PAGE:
In early America, the bed played a central role in family life and home décor. It often was placed in the parlor, where anybody could see it, and at night, several members of the family slept in it together.
“Privacy in the 18th century was very different than it is today. The idea of being alone in a bedroom and closing the door was nonexistent,” said Brandy Culp, curator of American decorative arts at Wadsworth Atheneum. “The parlor was not the Victorian definition. It was the most important room in the household, a multifunctional space.”
An exhibit at the Hartford museum showcases bed furnishings, which in early America were often the most expensive thing a family owned, something they wanted to show off, not hide. In a wide variety of fabrics and techniques – silk, wool glazed to look like silk, quilting, applique, embroidery, crewel – professional or home-based textile artists created pieces that made up the ideal bedstead.
The Tree of Life was a common motif in these works. “It was based both on Biblical iconography and on Eastern tradition. It symbolized birth, life, death, regeneration, creation,” Culp said.
Many pieces in the exhibit reflect this symbolism in muted, polite, sleep-invoking colors. The showstopper, however, is a bolder piece by Hannah Leathers-Wilson, a black and white geometrical creation in Leathers-Wilson’s signature weft-loop weave, a technique so rigorous that Culp called the mysterious 19th-century textile artist “a mathematical genius.”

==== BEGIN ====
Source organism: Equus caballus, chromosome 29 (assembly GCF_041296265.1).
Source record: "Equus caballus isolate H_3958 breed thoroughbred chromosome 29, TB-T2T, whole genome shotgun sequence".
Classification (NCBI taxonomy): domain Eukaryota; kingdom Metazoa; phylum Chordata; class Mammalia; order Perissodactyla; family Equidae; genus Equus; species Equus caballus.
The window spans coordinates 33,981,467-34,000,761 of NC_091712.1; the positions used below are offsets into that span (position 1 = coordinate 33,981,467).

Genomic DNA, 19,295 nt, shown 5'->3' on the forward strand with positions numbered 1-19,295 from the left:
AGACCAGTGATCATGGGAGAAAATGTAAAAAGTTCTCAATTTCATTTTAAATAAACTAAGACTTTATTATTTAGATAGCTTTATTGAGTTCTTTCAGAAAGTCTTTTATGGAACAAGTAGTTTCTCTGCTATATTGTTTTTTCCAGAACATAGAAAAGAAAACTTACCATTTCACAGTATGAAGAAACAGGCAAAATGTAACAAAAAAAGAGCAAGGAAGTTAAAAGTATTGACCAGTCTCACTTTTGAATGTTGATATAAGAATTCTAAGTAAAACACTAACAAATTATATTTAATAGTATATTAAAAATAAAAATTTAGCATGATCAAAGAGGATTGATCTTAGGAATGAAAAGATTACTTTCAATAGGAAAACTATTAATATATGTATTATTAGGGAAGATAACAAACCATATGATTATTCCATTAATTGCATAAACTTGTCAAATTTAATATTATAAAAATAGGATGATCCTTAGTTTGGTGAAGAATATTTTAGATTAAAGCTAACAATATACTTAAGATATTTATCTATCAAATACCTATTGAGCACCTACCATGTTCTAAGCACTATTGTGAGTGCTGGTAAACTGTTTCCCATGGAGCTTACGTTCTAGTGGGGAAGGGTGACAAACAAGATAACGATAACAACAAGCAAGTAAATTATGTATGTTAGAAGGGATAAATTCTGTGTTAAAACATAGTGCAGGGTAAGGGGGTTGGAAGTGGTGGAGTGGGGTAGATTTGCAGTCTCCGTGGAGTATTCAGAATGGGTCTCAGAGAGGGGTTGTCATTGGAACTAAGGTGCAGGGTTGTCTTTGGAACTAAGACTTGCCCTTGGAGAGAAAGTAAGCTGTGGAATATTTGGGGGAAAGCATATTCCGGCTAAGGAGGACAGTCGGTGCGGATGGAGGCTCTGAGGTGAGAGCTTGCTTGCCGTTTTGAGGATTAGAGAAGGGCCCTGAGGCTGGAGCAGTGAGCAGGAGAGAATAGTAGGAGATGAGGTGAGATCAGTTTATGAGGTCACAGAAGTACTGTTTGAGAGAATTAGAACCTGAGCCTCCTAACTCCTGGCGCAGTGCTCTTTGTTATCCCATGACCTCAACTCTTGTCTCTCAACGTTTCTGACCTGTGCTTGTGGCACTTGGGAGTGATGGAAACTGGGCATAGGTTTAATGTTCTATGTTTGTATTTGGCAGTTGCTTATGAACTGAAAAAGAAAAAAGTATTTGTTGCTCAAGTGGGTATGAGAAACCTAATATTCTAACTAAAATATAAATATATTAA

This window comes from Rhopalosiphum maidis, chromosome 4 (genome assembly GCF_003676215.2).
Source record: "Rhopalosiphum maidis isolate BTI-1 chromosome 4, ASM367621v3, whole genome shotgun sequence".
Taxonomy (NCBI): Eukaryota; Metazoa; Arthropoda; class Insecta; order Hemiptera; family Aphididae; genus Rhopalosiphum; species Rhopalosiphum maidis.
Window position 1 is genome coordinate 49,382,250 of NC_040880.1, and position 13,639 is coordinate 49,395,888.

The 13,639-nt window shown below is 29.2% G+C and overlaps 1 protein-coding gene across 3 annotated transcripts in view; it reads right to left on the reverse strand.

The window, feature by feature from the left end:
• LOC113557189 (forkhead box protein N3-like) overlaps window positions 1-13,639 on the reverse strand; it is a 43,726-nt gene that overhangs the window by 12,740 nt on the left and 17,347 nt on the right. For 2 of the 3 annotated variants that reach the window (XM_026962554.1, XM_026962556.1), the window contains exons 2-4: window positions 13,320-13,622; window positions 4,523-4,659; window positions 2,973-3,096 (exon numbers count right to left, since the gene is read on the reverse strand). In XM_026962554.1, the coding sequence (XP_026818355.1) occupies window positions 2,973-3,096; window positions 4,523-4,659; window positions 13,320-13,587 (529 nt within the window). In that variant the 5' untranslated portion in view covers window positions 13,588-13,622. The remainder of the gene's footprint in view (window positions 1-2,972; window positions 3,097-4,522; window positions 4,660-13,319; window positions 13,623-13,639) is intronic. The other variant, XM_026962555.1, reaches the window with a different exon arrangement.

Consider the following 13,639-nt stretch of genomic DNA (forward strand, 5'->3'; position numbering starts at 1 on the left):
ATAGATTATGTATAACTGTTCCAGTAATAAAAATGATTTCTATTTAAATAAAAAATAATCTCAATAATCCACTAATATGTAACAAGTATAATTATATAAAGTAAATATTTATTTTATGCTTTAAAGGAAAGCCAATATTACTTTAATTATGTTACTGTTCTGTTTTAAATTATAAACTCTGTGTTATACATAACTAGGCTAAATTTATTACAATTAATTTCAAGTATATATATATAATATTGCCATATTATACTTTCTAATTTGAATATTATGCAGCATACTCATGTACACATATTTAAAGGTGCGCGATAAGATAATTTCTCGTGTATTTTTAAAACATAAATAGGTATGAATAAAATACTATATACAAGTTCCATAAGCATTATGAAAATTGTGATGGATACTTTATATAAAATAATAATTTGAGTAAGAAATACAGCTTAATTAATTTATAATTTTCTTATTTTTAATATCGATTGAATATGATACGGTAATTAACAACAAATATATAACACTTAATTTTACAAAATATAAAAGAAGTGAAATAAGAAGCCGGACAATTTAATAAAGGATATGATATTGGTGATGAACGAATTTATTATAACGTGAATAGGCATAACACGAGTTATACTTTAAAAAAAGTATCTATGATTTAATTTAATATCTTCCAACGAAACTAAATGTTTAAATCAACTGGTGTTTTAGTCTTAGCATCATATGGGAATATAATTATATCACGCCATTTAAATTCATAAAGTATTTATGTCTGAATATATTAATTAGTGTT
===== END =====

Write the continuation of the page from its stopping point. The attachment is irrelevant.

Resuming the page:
BED FURNISHINGS IN EARLY AMERICA: AN INTIMATE LOOK is at Wadsworth Atheneum Museum of Art, 600 Main St. in Hartford, until Jan. 27. thewadsworth.org.
On other walls
“Downsized: Small-Scale Sculpture by Contemporary Artists” is the holiday show at Bruce Museum, One Museum Drive in Greenwich, up until Jan. 27. On Nov. 8 at 6 p.m., a panel discussion will be held with some of the artists. Admission to the talk is $15. Register: brucemuseum.org.
Works by Leila Daw are at Sue and Eugene Mercy Jr. Gallery at Loomis Chaffee School, 4 Batchelder Road in Windsor, from Nov. 8 (reception 9:30 to 11:30 a.m.) until Dec. 7. The show is inspired by geography, the environment and Daw’s work with Myanmar tapestry artists. loomischaffee.org.
The Shoreline Arts Trail’s 17th annual Open Studios weekend is Nov. 10 and 11 in Branford, Guilford and Madison. For a map, visit shorelineartstrail.com.
Hartford Public Library, 500 Main St., is hosting an African-American history photo exhibit from the collection of Bill Costen, of more than 1,000 photographs of Tuskegee Airmen, soldiers in World Wars I and II, “Buffalo Soldiers” from the 19th century and Pullman Porters. It will be up until Dec. 14. A reception will be held Nov. 14 from 5:30 to 7:30 p.m. hplct.org.